Beliefnet's Most Inspiring Person of 2005--Victoria Ruvolo

How a Long Island woman who showed compassion for her attacker became Beliefnet's Most Inspiring Person of the Year.

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and

Mable Brown

, who showed both guts and compassion in the wake of Hurricane Katrina; and

Amma

, the spiritual leader whose acts of loving-kindness have generated so much to help the victims of the tsunami.

We were especially impressed by

Capt. Ian Fishback

, the West Point graduate who reported on prisoner abuse and torture in Iraq. Capt. Fishback faced a painfully difficult decision: If he went public, he risked rejection by his fellow soldiers and the end of his military career. But Fishback noted that the oath he had taken to uphold the Constitution was sworn before God, and so he had no choice but to speak out about the abuses. Significantly, his two biggest champions have been supporters of the war: writer Andrew Sullivan and Sen. John McCain, both of whom argued that degrading American values would harm, not help, our war on terror. "[Fishback] had the courage to stand up and say what he thought was best for his country,"

McCain told Beliefnet

. "He had his country's interest above his own ambitions."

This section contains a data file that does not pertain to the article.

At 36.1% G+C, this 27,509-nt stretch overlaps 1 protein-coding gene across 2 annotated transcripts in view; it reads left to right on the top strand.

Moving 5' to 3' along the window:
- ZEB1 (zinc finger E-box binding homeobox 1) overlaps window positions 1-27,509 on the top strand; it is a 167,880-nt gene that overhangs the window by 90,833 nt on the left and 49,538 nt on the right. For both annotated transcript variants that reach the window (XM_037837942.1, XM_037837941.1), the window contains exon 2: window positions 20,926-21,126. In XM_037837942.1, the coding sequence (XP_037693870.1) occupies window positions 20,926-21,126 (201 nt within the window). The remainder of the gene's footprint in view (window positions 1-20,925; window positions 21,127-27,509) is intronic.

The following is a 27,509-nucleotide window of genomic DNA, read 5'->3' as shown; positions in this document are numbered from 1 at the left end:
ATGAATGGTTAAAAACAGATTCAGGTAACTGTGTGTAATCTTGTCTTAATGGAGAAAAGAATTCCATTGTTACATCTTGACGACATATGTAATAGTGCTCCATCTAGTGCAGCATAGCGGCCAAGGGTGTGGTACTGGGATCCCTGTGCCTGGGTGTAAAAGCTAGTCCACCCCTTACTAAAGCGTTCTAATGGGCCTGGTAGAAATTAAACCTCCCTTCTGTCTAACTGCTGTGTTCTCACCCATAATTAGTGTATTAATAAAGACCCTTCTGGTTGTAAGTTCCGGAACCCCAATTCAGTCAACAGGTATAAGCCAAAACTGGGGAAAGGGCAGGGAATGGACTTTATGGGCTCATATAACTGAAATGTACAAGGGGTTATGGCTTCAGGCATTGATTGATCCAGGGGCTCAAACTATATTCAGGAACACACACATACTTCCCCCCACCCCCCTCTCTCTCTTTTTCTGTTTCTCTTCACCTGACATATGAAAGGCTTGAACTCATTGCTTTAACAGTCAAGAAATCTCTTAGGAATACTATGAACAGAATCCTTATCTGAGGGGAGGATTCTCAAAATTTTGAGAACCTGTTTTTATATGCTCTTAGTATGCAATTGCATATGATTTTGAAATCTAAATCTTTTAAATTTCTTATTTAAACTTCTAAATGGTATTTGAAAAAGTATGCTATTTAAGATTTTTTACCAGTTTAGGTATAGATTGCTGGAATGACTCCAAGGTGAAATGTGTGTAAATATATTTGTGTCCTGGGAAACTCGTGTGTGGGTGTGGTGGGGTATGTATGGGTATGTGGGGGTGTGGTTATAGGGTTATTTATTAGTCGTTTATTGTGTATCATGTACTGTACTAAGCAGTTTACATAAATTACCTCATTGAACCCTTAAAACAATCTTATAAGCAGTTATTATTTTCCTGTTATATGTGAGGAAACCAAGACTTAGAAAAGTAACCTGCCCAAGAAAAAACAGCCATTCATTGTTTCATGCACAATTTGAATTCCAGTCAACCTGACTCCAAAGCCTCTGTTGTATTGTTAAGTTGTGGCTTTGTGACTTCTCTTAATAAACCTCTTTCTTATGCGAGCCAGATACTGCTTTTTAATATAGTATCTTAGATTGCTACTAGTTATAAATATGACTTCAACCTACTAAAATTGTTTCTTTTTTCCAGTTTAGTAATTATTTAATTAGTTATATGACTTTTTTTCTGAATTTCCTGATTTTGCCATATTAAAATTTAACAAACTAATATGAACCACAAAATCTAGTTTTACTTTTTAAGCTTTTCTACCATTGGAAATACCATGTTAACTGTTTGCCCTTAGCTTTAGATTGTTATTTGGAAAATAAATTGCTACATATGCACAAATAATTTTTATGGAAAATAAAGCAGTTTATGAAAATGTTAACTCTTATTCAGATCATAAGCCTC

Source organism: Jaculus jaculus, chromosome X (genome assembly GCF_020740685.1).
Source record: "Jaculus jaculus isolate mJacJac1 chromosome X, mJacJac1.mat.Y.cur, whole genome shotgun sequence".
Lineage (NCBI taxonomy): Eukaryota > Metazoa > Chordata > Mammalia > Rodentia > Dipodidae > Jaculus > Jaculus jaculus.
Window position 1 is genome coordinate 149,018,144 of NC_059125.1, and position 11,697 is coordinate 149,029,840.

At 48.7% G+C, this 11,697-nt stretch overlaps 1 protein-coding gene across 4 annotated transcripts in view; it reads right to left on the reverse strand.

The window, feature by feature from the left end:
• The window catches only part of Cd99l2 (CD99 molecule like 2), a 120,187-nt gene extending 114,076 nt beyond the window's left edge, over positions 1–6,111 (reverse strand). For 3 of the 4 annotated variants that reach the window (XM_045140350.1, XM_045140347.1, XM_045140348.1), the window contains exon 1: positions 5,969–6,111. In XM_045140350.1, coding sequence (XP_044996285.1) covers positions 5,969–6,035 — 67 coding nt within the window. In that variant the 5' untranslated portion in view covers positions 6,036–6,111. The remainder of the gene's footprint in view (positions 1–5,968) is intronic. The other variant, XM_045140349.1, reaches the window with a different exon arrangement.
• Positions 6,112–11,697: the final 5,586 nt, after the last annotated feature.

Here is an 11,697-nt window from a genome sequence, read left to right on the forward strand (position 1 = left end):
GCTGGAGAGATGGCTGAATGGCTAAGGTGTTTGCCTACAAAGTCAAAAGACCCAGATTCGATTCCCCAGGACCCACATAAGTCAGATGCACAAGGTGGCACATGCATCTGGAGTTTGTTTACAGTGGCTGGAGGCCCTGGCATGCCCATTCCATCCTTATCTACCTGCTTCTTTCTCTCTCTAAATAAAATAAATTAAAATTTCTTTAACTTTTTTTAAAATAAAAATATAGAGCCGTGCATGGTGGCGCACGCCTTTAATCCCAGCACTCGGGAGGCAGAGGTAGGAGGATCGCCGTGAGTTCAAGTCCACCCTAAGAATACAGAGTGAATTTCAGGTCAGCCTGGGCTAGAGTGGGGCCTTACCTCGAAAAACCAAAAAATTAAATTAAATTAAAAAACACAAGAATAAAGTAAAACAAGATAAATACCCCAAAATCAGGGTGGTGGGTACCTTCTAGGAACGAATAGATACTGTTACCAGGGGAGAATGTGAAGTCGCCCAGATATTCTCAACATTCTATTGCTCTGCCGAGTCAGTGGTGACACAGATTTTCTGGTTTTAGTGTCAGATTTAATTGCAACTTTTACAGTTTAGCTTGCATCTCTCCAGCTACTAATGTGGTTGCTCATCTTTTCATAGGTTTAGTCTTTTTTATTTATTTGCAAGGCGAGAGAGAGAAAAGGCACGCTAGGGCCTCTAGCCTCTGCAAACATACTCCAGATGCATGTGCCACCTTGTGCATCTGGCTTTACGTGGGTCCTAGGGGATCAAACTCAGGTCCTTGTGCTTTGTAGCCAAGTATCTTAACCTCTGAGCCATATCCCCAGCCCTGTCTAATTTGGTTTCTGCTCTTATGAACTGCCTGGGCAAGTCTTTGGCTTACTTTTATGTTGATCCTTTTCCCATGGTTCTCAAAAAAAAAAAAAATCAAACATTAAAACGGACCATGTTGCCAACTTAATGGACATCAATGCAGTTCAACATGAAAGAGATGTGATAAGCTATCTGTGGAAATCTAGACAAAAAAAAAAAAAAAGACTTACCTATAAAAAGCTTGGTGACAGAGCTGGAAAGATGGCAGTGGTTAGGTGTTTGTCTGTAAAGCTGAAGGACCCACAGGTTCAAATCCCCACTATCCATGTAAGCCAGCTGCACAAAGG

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The three finalists selected by our readers Alex Scott, David Rozelle, and Victoria Ruvolo have one thing in common: Each was an "ordinary" person who, when faced with difficult circumstances, did extraordinary things. Each exhibited qualities we wish we had, but fear we don't.


If Victoria Ruvolo can manage to quell her anger, summon such wisdom, and sense gratitude in the wake of such a calamity, can't we do the same in less difficult situations?

When

Alex Scott

was four years old and battling cancer, she opened a lemonade stand to raise money for cancer research. Soon, her friends joined in and opened lemonade stands in her name. On June 12, 2004 she raised $40,000 at her stand and supporters around the country raised $220,000. A few weeks later, Alex died, but her cause didn't. Her parents set up a foundation to continue the child-led fundraising efforts for pediatric cancer research, which in 2005 raised $3 million. Her story begs us to ask ourselves: If one four-year-old child can do so much, can we really be pessimistic about our own ability to make a difference?

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Steven Waldman, Editor-in-Chief
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